Certain plot twists and character deaths have always been included under the spoiler umbrella, but what we consider to be a spoiler is growing. It can now include whether or not certain characters are in a film or show; what they might do in the film; who they might interact with; character names, backstories, and actions; costume details; trailers, behind-the-scenes videos, and TV spots; and cover stories featuring the cast and crew of an upcoming franchise film that’s shared on official social media accounts. Those pleas to keep things spoiler-free, such as the one Quentin Tarantino issued ahead of the world premiere of Once Upon a Time in Hollywood, can be so vague that they become an early way to stifle valid criticism of a media property as well cultivate distrust of critics.

Even the indication that there is a need for a spoiler warning, like with articles about James Holzhauer, the Jeopardy! contestant whose 32-day winning streak came to an end this week, is in and of itself a spoiler because why else would you attach a spoiler warning?

Along with what a spoiler even is comes the other question we’ve been going back and forth on for far too long: How long is something a spoiler? Is a spoilable plot point fair game as soon as an episode of a very popular TV show airs? A few weeks? Months or years? And the further we get from a film or show’s release date, how mad can we reasonably get when we stumble upon one of these plot points? We don’t have a much of a consensus other than, if it’s been several years, well, that’s on you.

Some Game of Thrones fans famously kept some of the more devastating twists of A Song of Ice and Fire from show-only viewers in earlier seasons so that they could have the same experience and range of emotions that book readers did when learning about Ned Stark, Oberyn Martell, and the Red Wedding. (Book readers also cynically did that because it was fun to watch their friends squirm during devastating moments.)

I’m watching a cult show that ended recently with a group of friends who are preserving the experience for those of us who don’t know what will happen next. But more often than not, staying spoiler-free is a pipe dream.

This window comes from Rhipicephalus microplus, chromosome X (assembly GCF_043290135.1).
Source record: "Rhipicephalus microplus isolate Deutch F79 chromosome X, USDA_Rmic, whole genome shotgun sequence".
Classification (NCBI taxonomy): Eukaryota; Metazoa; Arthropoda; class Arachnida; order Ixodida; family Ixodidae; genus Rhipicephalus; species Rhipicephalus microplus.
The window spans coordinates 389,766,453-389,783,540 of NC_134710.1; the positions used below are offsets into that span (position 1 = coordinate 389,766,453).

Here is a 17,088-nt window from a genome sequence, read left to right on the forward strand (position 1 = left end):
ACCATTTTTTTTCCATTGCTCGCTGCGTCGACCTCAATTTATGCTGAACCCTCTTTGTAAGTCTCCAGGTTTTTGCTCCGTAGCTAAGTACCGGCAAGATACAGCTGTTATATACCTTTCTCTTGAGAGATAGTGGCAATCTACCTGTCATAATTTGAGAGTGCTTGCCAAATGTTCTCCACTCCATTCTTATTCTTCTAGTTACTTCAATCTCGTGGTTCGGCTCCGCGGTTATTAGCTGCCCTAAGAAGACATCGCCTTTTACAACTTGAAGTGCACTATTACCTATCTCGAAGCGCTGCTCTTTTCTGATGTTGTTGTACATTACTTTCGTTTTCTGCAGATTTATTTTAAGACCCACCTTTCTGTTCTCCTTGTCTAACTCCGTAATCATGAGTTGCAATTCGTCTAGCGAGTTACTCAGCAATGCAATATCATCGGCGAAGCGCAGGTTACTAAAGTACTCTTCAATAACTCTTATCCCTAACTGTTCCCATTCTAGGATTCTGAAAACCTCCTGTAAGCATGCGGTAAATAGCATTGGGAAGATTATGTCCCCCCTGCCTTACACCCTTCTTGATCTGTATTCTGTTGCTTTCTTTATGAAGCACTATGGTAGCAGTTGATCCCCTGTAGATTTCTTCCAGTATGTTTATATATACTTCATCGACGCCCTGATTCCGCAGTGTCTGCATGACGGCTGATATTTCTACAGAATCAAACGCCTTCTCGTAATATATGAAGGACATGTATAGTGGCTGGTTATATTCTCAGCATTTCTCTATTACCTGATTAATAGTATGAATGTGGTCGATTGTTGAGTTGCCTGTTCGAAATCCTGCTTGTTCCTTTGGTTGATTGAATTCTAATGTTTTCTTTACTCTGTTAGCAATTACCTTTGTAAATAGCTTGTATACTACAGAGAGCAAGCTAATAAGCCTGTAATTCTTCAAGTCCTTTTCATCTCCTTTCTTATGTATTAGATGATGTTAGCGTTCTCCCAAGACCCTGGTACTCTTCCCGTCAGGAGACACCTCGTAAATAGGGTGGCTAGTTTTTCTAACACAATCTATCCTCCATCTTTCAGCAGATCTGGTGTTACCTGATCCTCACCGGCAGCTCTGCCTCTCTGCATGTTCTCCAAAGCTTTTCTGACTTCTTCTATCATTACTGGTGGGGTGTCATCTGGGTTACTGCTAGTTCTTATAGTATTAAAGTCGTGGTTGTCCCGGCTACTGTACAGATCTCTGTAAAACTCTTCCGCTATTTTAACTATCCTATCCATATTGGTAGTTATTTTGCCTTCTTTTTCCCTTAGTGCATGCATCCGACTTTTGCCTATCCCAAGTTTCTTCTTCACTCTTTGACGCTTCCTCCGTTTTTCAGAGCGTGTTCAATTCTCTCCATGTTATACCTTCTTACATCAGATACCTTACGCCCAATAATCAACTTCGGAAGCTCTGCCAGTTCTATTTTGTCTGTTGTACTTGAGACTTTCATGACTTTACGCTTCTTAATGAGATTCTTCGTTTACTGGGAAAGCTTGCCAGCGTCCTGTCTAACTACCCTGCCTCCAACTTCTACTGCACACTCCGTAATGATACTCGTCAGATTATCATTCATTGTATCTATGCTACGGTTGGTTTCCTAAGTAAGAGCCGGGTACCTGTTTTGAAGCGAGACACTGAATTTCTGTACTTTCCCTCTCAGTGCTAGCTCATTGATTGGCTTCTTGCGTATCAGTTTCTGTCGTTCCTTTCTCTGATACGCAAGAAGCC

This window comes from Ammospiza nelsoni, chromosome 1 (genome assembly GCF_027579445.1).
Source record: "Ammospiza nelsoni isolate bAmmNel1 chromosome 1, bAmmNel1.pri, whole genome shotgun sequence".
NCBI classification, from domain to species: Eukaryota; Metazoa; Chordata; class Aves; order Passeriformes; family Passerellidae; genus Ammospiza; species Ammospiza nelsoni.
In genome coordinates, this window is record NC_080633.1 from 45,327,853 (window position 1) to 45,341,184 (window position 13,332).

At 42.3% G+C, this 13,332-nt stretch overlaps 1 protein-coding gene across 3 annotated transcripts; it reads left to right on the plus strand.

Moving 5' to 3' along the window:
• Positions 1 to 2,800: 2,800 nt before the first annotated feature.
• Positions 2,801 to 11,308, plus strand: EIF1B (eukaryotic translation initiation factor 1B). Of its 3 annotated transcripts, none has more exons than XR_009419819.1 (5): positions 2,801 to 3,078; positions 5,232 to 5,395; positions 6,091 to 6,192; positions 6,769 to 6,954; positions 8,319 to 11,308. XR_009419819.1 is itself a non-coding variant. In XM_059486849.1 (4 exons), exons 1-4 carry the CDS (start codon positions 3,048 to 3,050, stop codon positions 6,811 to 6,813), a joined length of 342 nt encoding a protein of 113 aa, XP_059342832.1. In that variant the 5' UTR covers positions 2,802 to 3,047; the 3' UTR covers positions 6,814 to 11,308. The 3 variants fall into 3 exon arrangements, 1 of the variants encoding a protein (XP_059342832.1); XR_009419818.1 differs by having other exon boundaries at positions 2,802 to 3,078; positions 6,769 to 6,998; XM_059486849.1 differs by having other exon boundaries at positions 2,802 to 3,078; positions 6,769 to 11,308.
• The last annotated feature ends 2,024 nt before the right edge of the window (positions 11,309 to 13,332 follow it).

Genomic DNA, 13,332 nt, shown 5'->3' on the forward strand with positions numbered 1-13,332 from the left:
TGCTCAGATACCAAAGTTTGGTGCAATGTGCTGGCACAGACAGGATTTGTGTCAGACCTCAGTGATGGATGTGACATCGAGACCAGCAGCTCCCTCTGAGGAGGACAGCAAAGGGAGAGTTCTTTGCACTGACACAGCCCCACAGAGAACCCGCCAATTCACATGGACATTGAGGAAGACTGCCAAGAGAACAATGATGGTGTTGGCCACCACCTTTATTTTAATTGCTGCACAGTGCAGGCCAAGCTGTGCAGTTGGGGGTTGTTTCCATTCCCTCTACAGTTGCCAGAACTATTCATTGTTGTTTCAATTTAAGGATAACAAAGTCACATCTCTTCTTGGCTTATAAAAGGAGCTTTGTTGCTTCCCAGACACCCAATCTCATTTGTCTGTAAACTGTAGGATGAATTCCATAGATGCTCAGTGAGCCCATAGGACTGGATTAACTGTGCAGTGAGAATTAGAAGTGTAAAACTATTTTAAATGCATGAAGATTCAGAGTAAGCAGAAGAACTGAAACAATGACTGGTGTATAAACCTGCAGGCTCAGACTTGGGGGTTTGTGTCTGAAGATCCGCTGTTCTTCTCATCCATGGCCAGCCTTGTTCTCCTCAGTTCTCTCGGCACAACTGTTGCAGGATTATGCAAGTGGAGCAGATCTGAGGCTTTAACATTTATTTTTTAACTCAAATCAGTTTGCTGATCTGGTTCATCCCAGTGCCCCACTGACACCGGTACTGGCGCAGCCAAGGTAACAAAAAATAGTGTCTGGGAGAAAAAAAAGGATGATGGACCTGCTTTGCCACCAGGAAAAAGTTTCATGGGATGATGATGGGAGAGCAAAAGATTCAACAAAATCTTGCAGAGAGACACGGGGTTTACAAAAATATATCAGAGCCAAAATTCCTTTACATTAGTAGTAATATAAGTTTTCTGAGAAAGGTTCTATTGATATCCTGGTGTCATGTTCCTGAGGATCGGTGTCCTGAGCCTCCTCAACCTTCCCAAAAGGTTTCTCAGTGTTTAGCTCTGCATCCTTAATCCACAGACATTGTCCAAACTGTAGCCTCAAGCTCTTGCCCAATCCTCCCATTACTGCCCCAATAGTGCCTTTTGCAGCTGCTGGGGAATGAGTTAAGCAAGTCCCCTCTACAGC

Some people like spoilers!

The conversations around spoilers are also about ego and what creators want from their audience: Fans who come in with a clean slate, eager. As a result, we’ll see #KeepTheSecrets pins (from Cursed Child and Game of Thrones) and cutesy hashtags. We get shamed for talking openly.

Many people don’t want to be spoiled, sure, but many others do.

We read the Wikipedia pages of horror films instead of seeing a film—or do it to prepare to watch that film so that we can get through it. We might seek out spoilers to make peace with a show’s polarizing ending that leaked early so that by the time it airs, we can concentrate on its other attributes. Or maybe we just want to know what happened.

Yet those who openly seek out spoilers are shamed and have the validity of their fandom questioned, often by the people who make the things they love.

The courtesy of spoiler-free conversations should last until a show or film is released. But once it’s out in the open, it’s fair game.

Endgame gave us a lot to talk about in the days after the film was released—and led to some fascinating conversations and ways of looking at the film. But one of the biggest problems with that two-week spoiler ban window? By the time it lifted, we had already moved on to trying not to spoil Game of Thrones.

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Michelle Jaworski

Michelle Jaworski

Michelle Jaworski is a staff writer and the resident Game of Thrones expert at the Daily Dot. She covers entertainment, geek culture, and pop culture and has brought her knowledge to conventions like Con of Thrones. She is based in New Jersey.